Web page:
- The mayors of 12 major cities around the globe have pledged to divest from fossil fuel companies in an effort to further support a green and sustainable COVID-19 recovery.
- The C40 Cities-backed declaration, unveiled at a virtual Climate Week NYC event on Tuesday, calls on signatories to commit to divesting all city assets and pension funds from fossil fuel companies; increasing financial investments in climate solutions; and advocating for fossil-free finance from other investors.
- The signatories include the mayors of Los Angeles, New Orleans, New York and Pittsburgh, along with the leaders of eight international cities including London and Oslo. Details of individual divestment amounts and timelines were not shared. Following this commitment, cities must navigate their specific divestment processes and structures in proposing next steps to pension boards.
In the wake of COVID-19, many cities around the globe have doubled down on efforts to pursue a resilient, low-carbon recovery from the pandemic. Yet, according to Energy Policy Tracker, more than $200 billion in COVID-19 recovery funds are currently pledged to fossil fuels, signaling a need for cities to go beyond local projects in facing the industry at-large.
Efforts from cities to take down Big Coal began far before the COVID-19 pandemic. In January 2018, New York City Mayor Bill de Blasio announced a commitment for the city to divest its pension funds from fossil fuel companies in five years. The city is still on track to meet that commitment, and plans to present its pension boards with a divestment gameplan that will be voted on by the end of the year, said New York's Chief Climate Policy Advisor Dan Zarrilli.
"It was clear to us that as we were making all of these investments in electric vehicles and renewable energy and other things that if we’re still invested in fossil fuels, we’re simply betting against ourselves," Zarrilli said, noting the city is also working to invest $4 billion in climate solutions by 2021.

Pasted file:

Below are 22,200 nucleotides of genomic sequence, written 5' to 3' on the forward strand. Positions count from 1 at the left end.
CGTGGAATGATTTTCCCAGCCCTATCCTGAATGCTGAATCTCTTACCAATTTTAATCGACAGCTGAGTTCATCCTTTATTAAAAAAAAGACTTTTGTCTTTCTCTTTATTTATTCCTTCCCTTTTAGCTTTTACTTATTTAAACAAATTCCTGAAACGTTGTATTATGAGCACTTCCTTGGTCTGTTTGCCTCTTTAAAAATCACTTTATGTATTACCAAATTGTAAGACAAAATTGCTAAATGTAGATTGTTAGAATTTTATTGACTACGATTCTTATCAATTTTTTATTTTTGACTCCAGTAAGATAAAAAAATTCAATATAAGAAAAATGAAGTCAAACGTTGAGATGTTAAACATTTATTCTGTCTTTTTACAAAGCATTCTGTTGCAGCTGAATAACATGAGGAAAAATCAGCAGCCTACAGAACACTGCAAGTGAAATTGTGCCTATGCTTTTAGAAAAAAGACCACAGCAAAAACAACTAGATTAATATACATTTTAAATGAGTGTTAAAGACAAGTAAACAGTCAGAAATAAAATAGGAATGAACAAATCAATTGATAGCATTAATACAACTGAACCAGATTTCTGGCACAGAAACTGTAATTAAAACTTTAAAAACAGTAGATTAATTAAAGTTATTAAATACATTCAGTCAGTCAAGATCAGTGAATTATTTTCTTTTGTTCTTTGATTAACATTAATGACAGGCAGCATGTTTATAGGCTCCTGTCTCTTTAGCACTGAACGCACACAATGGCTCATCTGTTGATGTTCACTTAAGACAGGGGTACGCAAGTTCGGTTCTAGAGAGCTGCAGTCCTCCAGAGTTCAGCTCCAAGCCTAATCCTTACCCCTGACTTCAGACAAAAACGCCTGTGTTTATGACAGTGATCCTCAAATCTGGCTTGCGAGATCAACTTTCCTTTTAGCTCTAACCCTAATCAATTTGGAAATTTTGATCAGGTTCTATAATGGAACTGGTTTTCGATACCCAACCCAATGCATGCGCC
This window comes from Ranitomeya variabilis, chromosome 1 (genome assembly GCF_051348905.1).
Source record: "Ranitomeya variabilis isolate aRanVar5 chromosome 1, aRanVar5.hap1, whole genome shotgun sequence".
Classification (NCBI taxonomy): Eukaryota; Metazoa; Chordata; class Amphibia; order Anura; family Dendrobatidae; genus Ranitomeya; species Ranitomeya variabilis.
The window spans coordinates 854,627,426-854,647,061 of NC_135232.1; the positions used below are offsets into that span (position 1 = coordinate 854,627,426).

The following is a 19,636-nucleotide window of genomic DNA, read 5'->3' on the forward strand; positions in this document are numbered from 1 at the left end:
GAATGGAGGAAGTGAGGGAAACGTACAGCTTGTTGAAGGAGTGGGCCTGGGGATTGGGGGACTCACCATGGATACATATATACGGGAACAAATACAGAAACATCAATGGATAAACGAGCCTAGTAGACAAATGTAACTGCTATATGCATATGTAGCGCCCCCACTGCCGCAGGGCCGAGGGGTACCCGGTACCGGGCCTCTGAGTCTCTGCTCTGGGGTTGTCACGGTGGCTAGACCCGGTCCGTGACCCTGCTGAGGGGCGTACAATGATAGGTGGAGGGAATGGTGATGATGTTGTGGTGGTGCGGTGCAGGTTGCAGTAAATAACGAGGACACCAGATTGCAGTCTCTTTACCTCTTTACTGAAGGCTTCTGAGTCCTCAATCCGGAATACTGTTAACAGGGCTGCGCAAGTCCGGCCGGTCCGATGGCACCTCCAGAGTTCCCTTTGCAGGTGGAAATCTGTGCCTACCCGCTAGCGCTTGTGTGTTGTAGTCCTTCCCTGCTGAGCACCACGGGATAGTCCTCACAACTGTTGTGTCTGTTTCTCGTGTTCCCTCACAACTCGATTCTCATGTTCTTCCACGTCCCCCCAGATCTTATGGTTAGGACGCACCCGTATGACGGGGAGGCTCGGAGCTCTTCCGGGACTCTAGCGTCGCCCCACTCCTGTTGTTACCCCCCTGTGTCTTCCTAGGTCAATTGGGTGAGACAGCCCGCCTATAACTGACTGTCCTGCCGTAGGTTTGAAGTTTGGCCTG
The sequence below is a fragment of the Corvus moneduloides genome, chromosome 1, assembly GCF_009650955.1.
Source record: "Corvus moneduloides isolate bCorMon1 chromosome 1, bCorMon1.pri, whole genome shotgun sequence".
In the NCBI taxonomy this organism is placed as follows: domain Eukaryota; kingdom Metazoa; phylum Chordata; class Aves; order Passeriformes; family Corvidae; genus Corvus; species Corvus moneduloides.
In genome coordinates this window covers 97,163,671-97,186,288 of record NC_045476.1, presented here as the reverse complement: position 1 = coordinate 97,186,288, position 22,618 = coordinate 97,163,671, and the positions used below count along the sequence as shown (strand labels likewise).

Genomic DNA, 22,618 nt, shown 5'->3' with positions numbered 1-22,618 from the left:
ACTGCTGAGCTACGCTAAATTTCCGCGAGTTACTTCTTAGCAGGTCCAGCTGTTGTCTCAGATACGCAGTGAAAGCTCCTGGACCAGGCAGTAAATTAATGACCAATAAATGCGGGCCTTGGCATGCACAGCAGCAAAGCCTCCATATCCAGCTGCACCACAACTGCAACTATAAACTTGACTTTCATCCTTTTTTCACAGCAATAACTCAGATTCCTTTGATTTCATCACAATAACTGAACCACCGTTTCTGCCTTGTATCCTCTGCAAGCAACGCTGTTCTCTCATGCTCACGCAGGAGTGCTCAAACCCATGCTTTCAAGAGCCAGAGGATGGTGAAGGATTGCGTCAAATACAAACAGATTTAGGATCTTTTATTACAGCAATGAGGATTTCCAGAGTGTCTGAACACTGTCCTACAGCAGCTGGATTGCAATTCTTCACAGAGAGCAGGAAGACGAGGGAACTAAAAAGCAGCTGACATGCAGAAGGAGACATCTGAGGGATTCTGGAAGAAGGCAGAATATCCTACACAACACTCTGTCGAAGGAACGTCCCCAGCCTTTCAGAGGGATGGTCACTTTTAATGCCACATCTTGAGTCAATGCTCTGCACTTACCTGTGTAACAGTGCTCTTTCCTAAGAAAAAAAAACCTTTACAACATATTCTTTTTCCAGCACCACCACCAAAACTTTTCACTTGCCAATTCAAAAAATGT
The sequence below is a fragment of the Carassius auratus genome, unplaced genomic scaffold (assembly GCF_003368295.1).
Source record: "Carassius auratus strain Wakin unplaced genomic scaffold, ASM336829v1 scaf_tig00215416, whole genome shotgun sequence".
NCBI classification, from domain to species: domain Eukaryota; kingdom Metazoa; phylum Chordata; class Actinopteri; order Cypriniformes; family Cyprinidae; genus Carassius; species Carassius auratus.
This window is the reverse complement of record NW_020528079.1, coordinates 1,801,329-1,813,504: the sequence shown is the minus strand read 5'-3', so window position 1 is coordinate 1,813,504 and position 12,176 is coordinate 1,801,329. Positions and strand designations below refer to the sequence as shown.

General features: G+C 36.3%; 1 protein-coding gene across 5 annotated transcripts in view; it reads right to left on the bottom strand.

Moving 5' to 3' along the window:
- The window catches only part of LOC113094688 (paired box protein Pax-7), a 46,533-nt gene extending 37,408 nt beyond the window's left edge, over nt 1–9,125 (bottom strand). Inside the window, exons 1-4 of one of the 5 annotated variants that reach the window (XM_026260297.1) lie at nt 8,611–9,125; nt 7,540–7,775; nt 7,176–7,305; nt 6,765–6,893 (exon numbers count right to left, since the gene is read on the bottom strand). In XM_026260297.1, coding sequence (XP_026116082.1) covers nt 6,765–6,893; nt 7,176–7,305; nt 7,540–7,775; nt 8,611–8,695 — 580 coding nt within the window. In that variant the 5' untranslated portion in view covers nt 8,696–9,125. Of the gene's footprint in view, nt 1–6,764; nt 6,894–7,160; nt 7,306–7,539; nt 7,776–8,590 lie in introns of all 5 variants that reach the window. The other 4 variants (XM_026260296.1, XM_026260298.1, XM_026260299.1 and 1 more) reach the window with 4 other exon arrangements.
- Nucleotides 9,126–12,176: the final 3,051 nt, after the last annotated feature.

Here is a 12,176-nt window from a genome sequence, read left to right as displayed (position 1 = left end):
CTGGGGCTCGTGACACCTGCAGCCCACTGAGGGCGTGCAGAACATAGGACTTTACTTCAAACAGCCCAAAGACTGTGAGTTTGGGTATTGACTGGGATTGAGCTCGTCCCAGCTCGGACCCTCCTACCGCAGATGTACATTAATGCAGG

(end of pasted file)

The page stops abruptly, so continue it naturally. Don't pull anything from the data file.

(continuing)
Despite New York's earlier commitment to divest from fossil fuels, its participation in this new declaration is a gesture of support for a larger coalition-building effort in taking down fossil fuel companies, Zarrilli said. New York has pursued this coalition building since 2018 when it developed the Divest/Invest Forum, in partnership with the City of London.
A public declaration from a group of leading cities "sends a huge signal to the marketplace," Zarrilli said, which is key to leading this charge and effectively pursuing a green recovery.
"It’s absurd how much we as a globe continue to subsidize fossil fuels, and part of the call here is to make sure our green recovery ... is pulling those subsidies out" and instead putting investments toward green jobs and clean infrastructure, Zarrilli said.
"This is our last best chance to get it right while we’re facing down the scientific realities of climate change. This is the moment where we need to spend differently, to invest differently, to create those green jobs of the future and make sure we put ourselves on a different path that is not one of climate destruction.”
New York also filed a lawsuit in 2018 against five major oil companies — BP, Chevron, ConocoPhillips, Exxon Mobil and Royal Dutch Shell — but it was dismissed. Zarrilli said the city's appeal is still active in the 2nd U.S. Circuit Court of Appeals, sitting among a "growing groundswell" of climate litigation across a number of circuits.
"I'm heartened by the activity that we're seeing from other cities ... It's only getting bigger and bigger," Zarrilli said. But he noted that every city faces different complexities when trying to adjust investments while satisfying fiduciary responsibilities. To assist in this work, C40 Cities and the World Resources Institute recently shared a report detailing seven investment priorities for a green recovery.
The coalition's divestment announcement comes amid corporate pledges to divest from fossil fuel companies. In January, asset manager BlackRock pledged to divest companies generating more than 25% of revenues from thermal coal production from its discretionary active investment portfolios.
Several cities and corporations have also committed to major emissions reductions or achieving carbon neutrality although observers are often skeptical about such pronouncements. Just this week, Walmart committed to reaching zero emissions by 2040 in part by moving away from fossil fuels, while Facebook and Google announced plans to become carbon neutral.